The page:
FIRST PERSON: Gwent policeman tells of Aberfan horror
He has dedicated 65 years of loyal service to the local community through his police career and as a volunteer and says he has no regrets.
But there is one day in particular that stands out in the mind of Royce Gardener MBE.
Speaking from his Caerleon home, the 87-year-old told ALISON SANDERS about what he saw on the day 116 children were killed in Aberfan.
“IT WAS 9.15am on October 21, 1966, when the landslip at Merthyr Tydfil Colliery destroyed nearby houses and Pantglas Junior School in Aberfan.
One hundred and sixteen children and 28 adults died that day.
I was working for the number eight Regional Crime Squad at the time but had a day off.
They phoned me and told me to get up to Aberfan.
I didn’t even know where Aberfan was. But I went up there and was based in the temporary mortuary at Bethania Chapel for three weeks.
They just gave us a white coat and said ‘Get on with it’.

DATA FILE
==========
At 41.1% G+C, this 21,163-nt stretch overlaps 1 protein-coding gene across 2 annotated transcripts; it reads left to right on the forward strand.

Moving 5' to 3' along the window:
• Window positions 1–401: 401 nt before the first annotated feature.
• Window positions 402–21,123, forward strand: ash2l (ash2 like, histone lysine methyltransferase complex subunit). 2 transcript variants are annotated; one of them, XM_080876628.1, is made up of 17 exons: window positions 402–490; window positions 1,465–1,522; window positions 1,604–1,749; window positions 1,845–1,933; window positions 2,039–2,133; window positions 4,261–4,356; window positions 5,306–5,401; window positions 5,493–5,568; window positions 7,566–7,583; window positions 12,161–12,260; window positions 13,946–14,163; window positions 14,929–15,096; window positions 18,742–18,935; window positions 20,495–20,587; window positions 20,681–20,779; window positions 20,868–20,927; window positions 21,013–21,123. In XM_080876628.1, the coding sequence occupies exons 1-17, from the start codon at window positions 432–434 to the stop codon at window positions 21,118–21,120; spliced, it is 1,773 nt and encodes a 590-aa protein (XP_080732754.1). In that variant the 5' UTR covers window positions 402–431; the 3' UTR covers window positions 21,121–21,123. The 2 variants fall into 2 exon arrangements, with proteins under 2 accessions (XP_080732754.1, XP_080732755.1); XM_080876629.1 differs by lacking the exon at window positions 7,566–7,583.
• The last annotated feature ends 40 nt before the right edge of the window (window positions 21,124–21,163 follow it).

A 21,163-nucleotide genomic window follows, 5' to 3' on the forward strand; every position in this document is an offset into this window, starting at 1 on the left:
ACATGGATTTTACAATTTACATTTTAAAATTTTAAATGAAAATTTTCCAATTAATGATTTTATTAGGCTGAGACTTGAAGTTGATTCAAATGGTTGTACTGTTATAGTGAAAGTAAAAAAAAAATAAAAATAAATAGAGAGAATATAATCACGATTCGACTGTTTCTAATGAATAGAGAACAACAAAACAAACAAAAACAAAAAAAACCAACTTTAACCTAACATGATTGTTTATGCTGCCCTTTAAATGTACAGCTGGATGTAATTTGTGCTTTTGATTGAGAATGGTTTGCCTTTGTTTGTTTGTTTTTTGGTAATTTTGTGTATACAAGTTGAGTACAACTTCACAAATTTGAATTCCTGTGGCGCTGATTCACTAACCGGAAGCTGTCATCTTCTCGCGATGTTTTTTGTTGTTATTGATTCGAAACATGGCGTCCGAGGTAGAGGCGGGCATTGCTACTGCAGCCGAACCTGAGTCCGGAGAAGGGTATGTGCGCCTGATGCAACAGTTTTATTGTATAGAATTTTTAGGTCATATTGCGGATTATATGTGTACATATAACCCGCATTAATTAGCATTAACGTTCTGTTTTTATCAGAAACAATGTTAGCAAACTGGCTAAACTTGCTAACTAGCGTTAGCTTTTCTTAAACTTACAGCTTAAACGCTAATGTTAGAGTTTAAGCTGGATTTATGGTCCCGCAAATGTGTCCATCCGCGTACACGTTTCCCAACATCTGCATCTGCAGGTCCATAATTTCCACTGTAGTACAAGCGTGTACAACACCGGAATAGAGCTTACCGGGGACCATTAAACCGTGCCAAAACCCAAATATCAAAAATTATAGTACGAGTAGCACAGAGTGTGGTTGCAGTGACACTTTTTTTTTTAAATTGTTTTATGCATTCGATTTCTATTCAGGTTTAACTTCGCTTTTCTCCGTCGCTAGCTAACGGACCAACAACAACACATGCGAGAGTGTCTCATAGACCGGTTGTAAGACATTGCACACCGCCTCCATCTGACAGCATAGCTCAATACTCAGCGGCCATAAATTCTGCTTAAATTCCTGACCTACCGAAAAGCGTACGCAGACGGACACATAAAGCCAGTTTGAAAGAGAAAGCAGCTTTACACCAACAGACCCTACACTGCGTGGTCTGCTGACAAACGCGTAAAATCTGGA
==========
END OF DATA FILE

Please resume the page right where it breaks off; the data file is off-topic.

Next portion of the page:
We had to strip all the bodies down, wash them, put a blank label on their big right toe and place them on pews until they were identified.
When the parents came in to identify the children they were weeping and crying.
Just imagine coming into identify your little boy or girl.
It wasn’t our job but we just had to do it. Someone had to see to it.
It’s an event that only happens once in a lifetime and it’s still very clear in my mind.
The following week was half term. If it had happened the day after, it would have been a Saturday.
But it happened on a Friday just after the children went into the school – it was a terrible, terrible sight.
We worked 13-hour shifts.
There was no overtime in those days, whatever had to be done you did it. When I came back, there was no such thing as counselling. Nobody asked you how you feel. It was just get on with it. I finished on the Friday and reported back to Cardiff.
I had always wanted to join the police force and it was the best thing I ever did.
My grandfather, Amos Walter Gardener, was in Monmouthshire Police Force and I have a photo of him taken in 1900.
My father Walter was a miner in Six Bells and worked hard all his life but it was a terrible job.
I left Abertillery Grammar School at 16 and started work in the laboratory at Six Bells Colliery. I worked there for five or six years before I joined the force at 23.
I was stationed at Abertillery, Ebbw Vale, Beaufort and Ty Graig and was then promoted to a detective constable at Blackwood.